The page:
As a result, many quiverfull daughters remain exhausted. A lifetime of doing and trying wears upon the body and soul. Within this battle, we are left with bruises so complex and confusing that it seems easier to bury them away and pretend they aren’t real; worse, that they don’t matter. May I whisper to you that they do matter? The wounds you enshroud, the hidden longings of your heart are all dear and precious in the sight of God. Your feelings, your thoughts, your dreams, your tears, and your struggles all bear significance. If you were to replace the lies within with this truth, what difference would it make in your life?
Our Father God demonstrated His own blessing and approval to Jesus, even before the Lord began His ministry on earth. In the example of God we see what should be in our relationships, in our families. Please understand that my purpose is not to crucify parents for our upbringing and training, or to place blame, or glorify mistakes of others. We are all tainted by the fall. However, in order to heal we must acknowledge the very real wounds caused by sinful beings and expose the roots of pain we suffer. When we allow the love and light of God to infuse our beings, He can correct our wrong views and replace them with Truth. This is how we are made whole. This is how we bought back to life.
What impact does this statement have on your heart?
"This is my beloved daughter, in whom I am well pleased."
Pause and let this settle into your spirit. Beyond the words, reflect upon the message of this declaration. Have you ever heard your parents speak these words, or communicate this to you? How would you feel if you heard it now? What would it mean to you?
What if you hear, instead, "This is my beloved daughter, but . . ."
Parents, in humility I ask, which message do you send your children?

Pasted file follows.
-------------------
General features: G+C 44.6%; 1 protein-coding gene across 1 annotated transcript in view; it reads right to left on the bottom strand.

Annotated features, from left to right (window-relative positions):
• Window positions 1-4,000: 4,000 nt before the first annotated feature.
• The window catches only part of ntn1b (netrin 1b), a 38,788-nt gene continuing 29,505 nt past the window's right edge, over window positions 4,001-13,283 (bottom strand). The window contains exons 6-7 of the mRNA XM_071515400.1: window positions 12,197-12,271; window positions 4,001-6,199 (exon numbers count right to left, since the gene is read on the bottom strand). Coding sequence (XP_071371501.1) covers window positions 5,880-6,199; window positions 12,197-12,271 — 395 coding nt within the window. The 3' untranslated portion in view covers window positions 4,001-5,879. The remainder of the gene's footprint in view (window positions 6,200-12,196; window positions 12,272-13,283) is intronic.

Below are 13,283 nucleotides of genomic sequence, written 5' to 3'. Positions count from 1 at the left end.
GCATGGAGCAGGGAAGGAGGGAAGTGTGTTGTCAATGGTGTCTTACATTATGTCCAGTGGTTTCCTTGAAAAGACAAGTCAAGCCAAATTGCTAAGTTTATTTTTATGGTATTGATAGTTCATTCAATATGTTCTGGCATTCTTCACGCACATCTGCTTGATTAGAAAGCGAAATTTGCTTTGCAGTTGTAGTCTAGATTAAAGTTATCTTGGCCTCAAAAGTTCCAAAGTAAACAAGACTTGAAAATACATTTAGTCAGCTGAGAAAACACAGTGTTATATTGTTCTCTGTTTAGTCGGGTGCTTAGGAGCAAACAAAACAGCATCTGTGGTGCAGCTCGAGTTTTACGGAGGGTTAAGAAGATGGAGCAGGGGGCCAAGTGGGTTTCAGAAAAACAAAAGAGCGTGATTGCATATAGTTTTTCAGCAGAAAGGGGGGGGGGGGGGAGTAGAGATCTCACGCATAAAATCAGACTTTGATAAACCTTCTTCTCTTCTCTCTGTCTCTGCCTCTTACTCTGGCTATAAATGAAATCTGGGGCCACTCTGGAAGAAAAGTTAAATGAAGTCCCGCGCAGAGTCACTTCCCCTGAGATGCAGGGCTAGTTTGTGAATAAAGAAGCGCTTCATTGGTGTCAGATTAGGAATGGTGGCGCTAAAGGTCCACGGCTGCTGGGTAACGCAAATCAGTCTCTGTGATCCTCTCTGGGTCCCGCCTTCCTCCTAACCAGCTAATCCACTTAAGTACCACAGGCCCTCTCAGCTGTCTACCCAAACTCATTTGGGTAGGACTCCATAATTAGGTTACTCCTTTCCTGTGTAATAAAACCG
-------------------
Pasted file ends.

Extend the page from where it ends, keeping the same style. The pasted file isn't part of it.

(a portion of this is adapted from Quivering Daughters)
Feel free to leave a comment, anonymously if you wish, about the impact of these statements.
__________________________I wholeheartedly recommend "Tired of Trying to Measure Up" by Jeff VanVonderen to my quiverfull daughter-sisters. I read this book 3 times in a row and filled my copy with dozens of notes. Mr. VanVonderen adroitly pinpoints precise issues pertaining to spiritual exhaustion, lack of feeling "good enough" and lack of approval. It remains one of my favorite books, and one which influenced me the most in a reading-journey to healing.
Are you always trying hard, but feel like it's never good enough? Tired of Trying to Measure Up is written for Christians who live under a deeply ingrained code of expectations and rules that shame them and drain them of spiritual strength. Do you wonder: * Why do I feel so guilty? * Why is it so hard to rest, even when I know I need to? * Why does my religious activity leave me unfulfilled? * Where's the "abundant life" God promised? If these questions sound familiar, this book is for you. It won't teach you how to change your behavior or try harder. If trying hard was the key to the victorious Christian life, you'd probably be in the hall of fame by now, don't you think? This is a message to help you unmask the lies that keep you on the works treadmill and to help you discover the liberation of the gospel of grace in Jesus Christ and the rest that comes through the cross. When there's more emphasis on doing right than knowing God and His grace, this book points the way to freedom.